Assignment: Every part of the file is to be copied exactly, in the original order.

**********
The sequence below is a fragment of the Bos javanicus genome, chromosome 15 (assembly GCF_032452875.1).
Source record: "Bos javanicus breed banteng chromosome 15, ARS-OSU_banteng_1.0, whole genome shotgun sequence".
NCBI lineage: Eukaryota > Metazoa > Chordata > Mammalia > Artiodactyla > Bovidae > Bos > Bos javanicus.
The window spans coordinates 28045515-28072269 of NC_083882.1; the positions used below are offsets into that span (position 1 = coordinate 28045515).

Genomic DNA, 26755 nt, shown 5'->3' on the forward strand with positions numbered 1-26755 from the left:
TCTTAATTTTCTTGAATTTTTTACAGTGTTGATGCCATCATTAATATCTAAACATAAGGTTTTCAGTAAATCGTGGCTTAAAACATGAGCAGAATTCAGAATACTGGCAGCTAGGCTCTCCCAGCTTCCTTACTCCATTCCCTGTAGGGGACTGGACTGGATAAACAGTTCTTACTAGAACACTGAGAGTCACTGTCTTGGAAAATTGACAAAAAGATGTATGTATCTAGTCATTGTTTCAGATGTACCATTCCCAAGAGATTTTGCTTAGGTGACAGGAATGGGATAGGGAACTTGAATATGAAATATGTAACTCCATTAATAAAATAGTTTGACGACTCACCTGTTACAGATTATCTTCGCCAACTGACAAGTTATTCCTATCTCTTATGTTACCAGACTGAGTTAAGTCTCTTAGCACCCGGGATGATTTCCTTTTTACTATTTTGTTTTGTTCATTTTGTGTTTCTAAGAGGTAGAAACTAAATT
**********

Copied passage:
The sequence below is a fragment of the Bos javanicus genome, chromosome 15 (assembly GCF_032452875.1).
Source record: "Bos javanicus breed banteng chromosome 15, ARS-OSU_banteng_1.0, whole genome shotgun sequence".
NCBI lineage: Eukaryota > Metazoa > Chordata > Mammalia > Artiodactyla > Bovidae > Bos > Bos javanicus.
The window spans coordinates 28045515-28072269 of NC_083882.1; the positions used below are offsets into that span (position 1 = coordinate 28045515).

Genomic DNA, 26755 nt, shown 5'->3' on the forward strand with positions numbered 1-26755 from the left:
TCTTAATTTTCTTGAATTTTTTACAGTGTTGATGCCATCATTAATATCTAAACATAAGGTTTTCAGTAAATCGTGGCTTAAAACATGAGCAGAATTCAGAATACTGGCAGCTAGGCTCTCCCAGCTTCCTTACTCCATTCCCTGTAGGGGACTGGACTGGATAAACAGTTCTTACTAGAACACTGAGAGTCACTGTCTTGGAAAATTGACAAAAAGATGTATGTATCTAGTCATTGTTTCAGATGTACCATTCCCAAGAGATTTTGCTTAGGTGACAGGAATGGGATAGGGAACTTGAATATGAAATATGTAACTCCATTAATAAAATAGTTTGACGACTCACCTGTTACAGATTATCTTCGCCAACTGACAAGTTATTCCTATCTCTTATGTTACCAGACTGAGTTAAGTCTCTTAGCACCCGGGATGATTTCCTTTTTACTATTTTGTTTTGTTCATTTTGTGTTTCTAAGAGGTAGAAACTAAATT